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By the Year

In 2024 there have been 0 vulnerabilities in Apache Age . Last year Age had 1 security vulnerability published. Right now, Age is on track to have less security vulnerabilities in 2024 than it did last year.

Year Vulnerabilities Average Score
2024 0 0.00
2023 1 8.10
2022 0 0.00
2021 0 0.00
2020 0 0.00
2019 0 0.00
2018 0 0.00

It may take a day or so for new Age vulnerabilities to show up in the stats or in the list of recent security vulnerabilties. Additionally vulnerabilities may be tagged under a different product or component name.

Recent Apache Age Security Vulnerabilities

There are issues with the AGE drivers for Golang and Python that enable SQL injections to occur

CVE-2022-45786 8.1 - High - February 04, 2023

There are issues with the AGE drivers for Golang and Python that enable SQL injections to occur. This impacts AGE for PostgreSQL 11 & AGE for PostgreSQL 12, all versions up-to-and-including 1.1.0, when using those drivers. The fix is to update to the latest Golang and Python drivers in addition to the latest version of AGE that is used for PostgreSQL 11 or PostgreSQL 12. The update of AGE will add a new function to enable parameterization of the cypher() function, which, in conjunction with the driver updates, will resolve this issue. Background (for those who want more information): After thoroughly researching this issue, we found that due to the nature of the cypher() function, it was not easy to parameterize the values passed into it. This enabled SQL injections, if the developer of the driver wasn't careful. The developer of the Golang and Pyton drivers didn't fully utilize parameterization, likely because of this, thus enabling SQL injections. The obvious fix to this issue is to use parameterization in the drivers for all PG SQL queries. However, parameterizing all PG queries is complicated by the fact that the cypher() function call itself cannot be parameterized directly, as it isn't a real function. At least, not the parameters that would take the graph name and cypher query. The reason the cypher() function cannot have those values parameterized is because the function is a placeholder and never actually runs. The cypher() function node, created by PG in the query tree, is transformed and replaced with a query tree for the actual cypher query during the analyze phase. The problem is that parameters - that would be passed in and that the cypher() function transform needs to be resolved - are only resolved in the execution phase, which is much later. Since the transform of the cypher() function needs to know the graph name and cypher query prior to execution, they can't be passed as parameters. The fix that we are testing right now, and are proposing to use, is to create a function that will be called prior to the execution of the cypher() function transform. This new function will allow values to be passed as parameters for the graph name and cypher query. As this command will be executed prior to the cypher() function transform, its values will be resolved. These values can then be cached for the immediately following cypher() function transform to use. As added features, the cached values will store the calling session's pid, for validation. And, the cypher() function transform will clear this cached information after function invocation, regardless of whether it was used. This method will allow the parameterizing of the cypher() function indirectly and provide a way to lock out SQL injection attacks.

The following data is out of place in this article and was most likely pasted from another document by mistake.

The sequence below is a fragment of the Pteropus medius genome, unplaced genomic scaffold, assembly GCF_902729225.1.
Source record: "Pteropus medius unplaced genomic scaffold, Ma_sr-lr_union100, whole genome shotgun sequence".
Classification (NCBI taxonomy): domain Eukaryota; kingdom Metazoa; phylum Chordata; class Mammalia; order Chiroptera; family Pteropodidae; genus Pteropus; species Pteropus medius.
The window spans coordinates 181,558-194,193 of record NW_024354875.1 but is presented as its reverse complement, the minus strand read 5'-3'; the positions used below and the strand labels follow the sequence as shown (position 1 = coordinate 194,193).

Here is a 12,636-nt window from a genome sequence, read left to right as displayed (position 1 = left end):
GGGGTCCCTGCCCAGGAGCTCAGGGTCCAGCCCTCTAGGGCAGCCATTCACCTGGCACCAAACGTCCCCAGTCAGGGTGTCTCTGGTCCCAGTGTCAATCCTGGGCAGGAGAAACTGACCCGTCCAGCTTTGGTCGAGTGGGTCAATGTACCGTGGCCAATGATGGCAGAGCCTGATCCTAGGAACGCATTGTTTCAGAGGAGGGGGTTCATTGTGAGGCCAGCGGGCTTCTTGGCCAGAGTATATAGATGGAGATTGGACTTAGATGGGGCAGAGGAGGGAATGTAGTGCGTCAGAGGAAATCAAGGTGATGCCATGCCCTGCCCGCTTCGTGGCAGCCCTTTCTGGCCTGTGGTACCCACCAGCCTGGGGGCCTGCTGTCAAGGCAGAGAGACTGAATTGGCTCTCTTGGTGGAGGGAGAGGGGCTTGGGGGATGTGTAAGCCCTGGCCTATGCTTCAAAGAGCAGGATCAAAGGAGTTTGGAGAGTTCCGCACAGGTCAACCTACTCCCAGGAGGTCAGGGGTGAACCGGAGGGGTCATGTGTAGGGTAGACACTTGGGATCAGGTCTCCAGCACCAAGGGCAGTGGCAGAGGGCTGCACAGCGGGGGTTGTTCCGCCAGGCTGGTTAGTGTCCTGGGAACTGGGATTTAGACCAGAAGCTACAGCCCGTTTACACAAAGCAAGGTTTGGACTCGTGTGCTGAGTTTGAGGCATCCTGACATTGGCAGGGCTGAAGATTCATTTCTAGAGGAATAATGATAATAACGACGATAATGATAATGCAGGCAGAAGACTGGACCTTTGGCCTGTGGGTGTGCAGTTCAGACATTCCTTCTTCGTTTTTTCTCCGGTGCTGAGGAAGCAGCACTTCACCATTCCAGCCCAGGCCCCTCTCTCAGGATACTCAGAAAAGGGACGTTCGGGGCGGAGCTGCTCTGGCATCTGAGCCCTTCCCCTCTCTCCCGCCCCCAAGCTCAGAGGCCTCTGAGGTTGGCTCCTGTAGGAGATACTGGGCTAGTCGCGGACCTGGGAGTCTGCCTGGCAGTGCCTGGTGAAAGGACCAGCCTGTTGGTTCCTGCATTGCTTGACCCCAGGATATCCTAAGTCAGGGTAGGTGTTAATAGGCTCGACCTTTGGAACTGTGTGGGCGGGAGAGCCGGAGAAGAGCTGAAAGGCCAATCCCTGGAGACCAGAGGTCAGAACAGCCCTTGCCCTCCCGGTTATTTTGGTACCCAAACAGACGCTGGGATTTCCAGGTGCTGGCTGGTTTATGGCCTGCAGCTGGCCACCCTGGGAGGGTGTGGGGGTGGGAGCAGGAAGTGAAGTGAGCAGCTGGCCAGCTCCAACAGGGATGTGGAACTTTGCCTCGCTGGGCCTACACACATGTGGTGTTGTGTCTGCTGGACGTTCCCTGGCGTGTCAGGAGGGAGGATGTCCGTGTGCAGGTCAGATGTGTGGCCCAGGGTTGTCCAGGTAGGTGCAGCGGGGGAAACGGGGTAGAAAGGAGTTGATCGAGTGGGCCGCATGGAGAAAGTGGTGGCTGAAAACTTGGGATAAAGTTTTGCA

SQL Injection

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